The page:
Calder relates. "Our new songs are more
weaker effort called "Pull Back My Sprmelodic and emotional."
ing." Although this cut is noticably ho-hum
Credit a session or two with A&M's
melodically (the direction in which the Q's
Dave Anderle, who producd the LP, for
have most changed) Calder does remain
the more melodic flavor of the new album.
lyrically strong, a grace which saves the
The Q's who open for Lou Reed this
cut.
Sunday, won't be the crew who put The \
Boston is back on the next cut, "Purple
The Swimming Pool Q's, appearing at the Palace this Sunday
Rivers," and her vocals are a pleasant addition as the newer, "more melodic" direction the Q's claim to be moving in
straightens itself out again. Once more,
Calder's lyrics are exceptional; in fact, with
only one glaring heart-stopper, the lyrics
I remain consistently exciting throughout
the album.
The side closes with 'The Knave," and
"Some New Highway," the former a
Calder/Phillips collaboration with the catchiest hook on the album;
You can turn left or turn right
Doesn't matter when he makes the coils
tight
The second side opens with a strong,
semi-balladic (this band's music is hard to
definel) cut called "Just Property." Strong
might be too weak a word for the song;
Calder's lyrical abilities are quite evident
here.
"She's Bringing Down the Poison" is
another fine effort, but with "Celestion"
Calder falters a bit; the song itself is one of
the best on the LP, melodically excellent;
but the line "The Rest Is On" (to rhyme
with Celestion) almost ruins the song
because it's so patently trying to be a
rhyme, it's ridiculous. That isn't the way it's
done anymore, fellas; but the song is excellent anyway.
The album closes with "Sacrificial
Alter," a song whose chorus;
Sacrifice yourself at the altar of love
evokes decidedly mixed reactions; it's a
neat visual concept, but there's a decided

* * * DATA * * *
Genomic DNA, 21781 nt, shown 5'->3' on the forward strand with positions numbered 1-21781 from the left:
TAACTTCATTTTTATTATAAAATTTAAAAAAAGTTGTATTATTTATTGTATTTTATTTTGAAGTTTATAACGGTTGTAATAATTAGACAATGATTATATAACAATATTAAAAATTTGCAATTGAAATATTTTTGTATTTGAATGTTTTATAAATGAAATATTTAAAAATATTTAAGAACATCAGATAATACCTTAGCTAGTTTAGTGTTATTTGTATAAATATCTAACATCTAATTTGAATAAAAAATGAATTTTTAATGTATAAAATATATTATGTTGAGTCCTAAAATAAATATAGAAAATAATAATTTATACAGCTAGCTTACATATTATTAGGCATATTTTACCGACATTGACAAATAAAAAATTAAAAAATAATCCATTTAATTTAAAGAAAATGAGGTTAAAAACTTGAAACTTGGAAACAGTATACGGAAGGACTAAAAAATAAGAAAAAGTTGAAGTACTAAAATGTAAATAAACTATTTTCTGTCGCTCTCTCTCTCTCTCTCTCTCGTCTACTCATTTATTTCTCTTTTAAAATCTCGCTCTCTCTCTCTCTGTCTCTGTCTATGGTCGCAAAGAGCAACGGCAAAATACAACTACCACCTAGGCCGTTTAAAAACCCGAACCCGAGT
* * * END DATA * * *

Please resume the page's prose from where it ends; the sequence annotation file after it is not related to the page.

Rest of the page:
feeling a deja vu to what's being said.
Overall, the Swimming Pool Q's is a
strong LP, sure to get airplay on the alternative market. However, unfortunately for
any commercial aspirations Calder and
company might harbor. The Swimming
Pool Q's is not the album that's going to
break this band mainstream. With a little
luck though, perhaps the students who go
in to see Lou Reed this Sunday night will
discover another facet of alternative music;
the "hickadelic" realm that seems to belong
solely to The Swimming Pool Q's.
G
A Reason For Truancy * Teachers
A
nybody see Up the Down Staircase! Good movie, huh? I saw it for
the first time a few years back. It's a
film about the everyday events of a ghetto
high school, the students who attend the
school, and the teachers who teach there. I
saw it again last Saturday night. Nick Nolte
played Miss Harper, Jobeth Williams was
Joe Firrone, Ralph Macchio was Jose
Diaz...
Scott Eisenthal
.. .Oh shit, wrong movie. However, for
the same storyline, characters, and message
as the 1965 Sandy Dennis film, there's no
need to look any further than Teachers, a
new film by Arthur Hiller. It may go down
in history as the film most resembling the
film it's supposed to satirize.
John F. Kennedy High School is your
typical run-of-the-mill school that has been
completely fouled up by the "system."
And it is this system that history teacher
Alex Girrelle (Nick Nolte) spends the
whole film trying to beat. It seems that
several years ago, the school passed a student and allowed him to graduate while
overlooking one small factor of his education (or lack thereof). He couldn't read. Apparently nobody made anything of it at the
time, but now the former student's parents
are filing suit against the school district for
not educating the student properly. They
hire a small law firm to handle the case,
and the main responsibility for prosecuting